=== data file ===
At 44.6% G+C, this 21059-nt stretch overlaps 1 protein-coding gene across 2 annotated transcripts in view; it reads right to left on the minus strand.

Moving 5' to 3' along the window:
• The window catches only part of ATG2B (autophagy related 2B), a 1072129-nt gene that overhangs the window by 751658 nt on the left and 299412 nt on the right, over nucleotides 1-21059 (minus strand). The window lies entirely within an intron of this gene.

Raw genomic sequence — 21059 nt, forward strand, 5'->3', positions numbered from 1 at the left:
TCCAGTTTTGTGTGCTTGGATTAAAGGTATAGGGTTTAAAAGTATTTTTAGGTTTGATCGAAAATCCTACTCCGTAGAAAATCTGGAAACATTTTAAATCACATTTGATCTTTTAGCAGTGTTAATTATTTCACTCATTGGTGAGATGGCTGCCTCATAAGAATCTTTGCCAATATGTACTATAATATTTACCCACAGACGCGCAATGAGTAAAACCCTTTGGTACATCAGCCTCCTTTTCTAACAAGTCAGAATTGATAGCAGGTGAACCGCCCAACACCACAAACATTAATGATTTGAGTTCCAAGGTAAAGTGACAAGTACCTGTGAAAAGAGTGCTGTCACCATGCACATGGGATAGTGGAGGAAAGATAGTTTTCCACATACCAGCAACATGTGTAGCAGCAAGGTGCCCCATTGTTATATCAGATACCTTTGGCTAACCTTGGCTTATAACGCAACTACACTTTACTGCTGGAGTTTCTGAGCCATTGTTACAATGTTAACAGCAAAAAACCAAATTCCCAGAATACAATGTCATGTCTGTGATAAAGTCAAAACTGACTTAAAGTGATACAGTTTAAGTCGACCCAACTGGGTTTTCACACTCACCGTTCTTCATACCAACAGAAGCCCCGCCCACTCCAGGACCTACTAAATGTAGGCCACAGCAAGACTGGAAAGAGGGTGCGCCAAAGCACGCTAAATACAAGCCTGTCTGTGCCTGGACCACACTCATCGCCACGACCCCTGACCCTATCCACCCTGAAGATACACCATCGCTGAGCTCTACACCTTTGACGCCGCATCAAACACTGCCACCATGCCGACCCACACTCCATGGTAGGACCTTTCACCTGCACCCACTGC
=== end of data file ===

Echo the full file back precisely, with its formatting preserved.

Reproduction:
At 44.6% G+C, this 21059-nt stretch overlaps 1 protein-coding gene across 2 annotated transcripts in view; it reads right to left on the minus strand.

Moving 5' to 3' along the window:
• The window catches only part of ATG2B (autophagy related 2B), a 1072129-nt gene that overhangs the window by 751658 nt on the left and 299412 nt on the right, over nucleotides 1-21059 (minus strand). The window lies entirely within an intron of this gene.

Raw genomic sequence — 21059 nt, forward strand, 5'->3', positions numbered from 1 at the left:
TCCAGTTTTGTGTGCTTGGATTAAAGGTATAGGGTTTAAAAGTATTTTTAGGTTTGATCGAAAATCCTACTCCGTAGAAAATCTGGAAACATTTTAAATCACATTTGATCTTTTAGCAGTGTTAATTATTTCACTCATTGGTGAGATGGCTGCCTCATAAGAATCTTTGCCAATATGTACTATAATATTTACCCACAGACGCGCAATGAGTAAAACCCTTTGGTACATCAGCCTCCTTTTCTAACAAGTCAGAATTGATAGCAGGTGAACCGCCCAACACCACAAACATTAATGATTTGAGTTCCAAGGTAAAGTGACAAGTACCTGTGAAAAGAGTGCTGTCACCATGCACATGGGATAGTGGAGGAAAGATAGTTTTCCACATACCAGCAACATGTGTAGCAGCAAGGTGCCCCATTGTTATATCAGATACCTTTGGCTAACCTTGGCTTATAACGCAACTACACTTTACTGCTGGAGTTTCTGAGCCATTGTTACAATGTTAACAGCAAAAAACCAAATTCCCAGAATACAATGTCATGTCTGTGATAAAGTCAAAACTGACTTAAAGTGATACAGTTTAAGTCGACCCAACTGGGTTTTCACACTCACCGTTCTTCATACCAACAGAAGCCCCGCCCACTCCAGGACCTACTAAATGTAGGCCACAGCAAGACTGGAAAGAGGGTGCGCCAAAGCACGCTAAATACAAGCCTGTCTGTGCCTGGACCACACTCATCGCCACGACCCCTGACCCTATCCACCCTGAAGATACACCATCGCTGAGCTCTACACCTTTGACGCCGCATCAAACACTGCCACCATGCCGACCCACACTCCATGGTAGGACCTTTCACCTGCACCCACTGC